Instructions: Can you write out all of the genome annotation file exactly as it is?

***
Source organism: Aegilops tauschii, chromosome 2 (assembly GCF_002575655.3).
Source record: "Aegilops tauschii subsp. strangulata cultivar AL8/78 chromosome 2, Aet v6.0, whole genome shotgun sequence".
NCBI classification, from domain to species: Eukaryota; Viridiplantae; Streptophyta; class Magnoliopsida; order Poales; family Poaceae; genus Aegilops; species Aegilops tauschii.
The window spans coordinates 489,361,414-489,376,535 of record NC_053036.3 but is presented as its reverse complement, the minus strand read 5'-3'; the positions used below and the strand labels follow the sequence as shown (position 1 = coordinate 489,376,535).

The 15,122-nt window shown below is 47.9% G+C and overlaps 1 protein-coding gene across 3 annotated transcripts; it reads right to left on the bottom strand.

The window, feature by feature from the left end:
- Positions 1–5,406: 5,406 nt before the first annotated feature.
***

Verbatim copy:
Source organism: Aegilops tauschii, chromosome 2 (assembly GCF_002575655.3).
Source record: "Aegilops tauschii subsp. strangulata cultivar AL8/78 chromosome 2, Aet v6.0, whole genome shotgun sequence".
NCBI classification, from domain to species: Eukaryota; Viridiplantae; Streptophyta; class Magnoliopsida; order Poales; family Poaceae; genus Aegilops; species Aegilops tauschii.
The window spans coordinates 489,361,414-489,376,535 of record NC_053036.3 but is presented as its reverse complement, the minus strand read 5'-3'; the positions used below and the strand labels follow the sequence as shown (position 1 = coordinate 489,376,535).

The 15,122-nt window shown below is 47.9% G+C and overlaps 1 protein-coding gene across 3 annotated transcripts; it reads right to left on the bottom strand.

The window, feature by feature from the left end:
- Positions 1–5,406: 5,406 nt before the first annotated feature.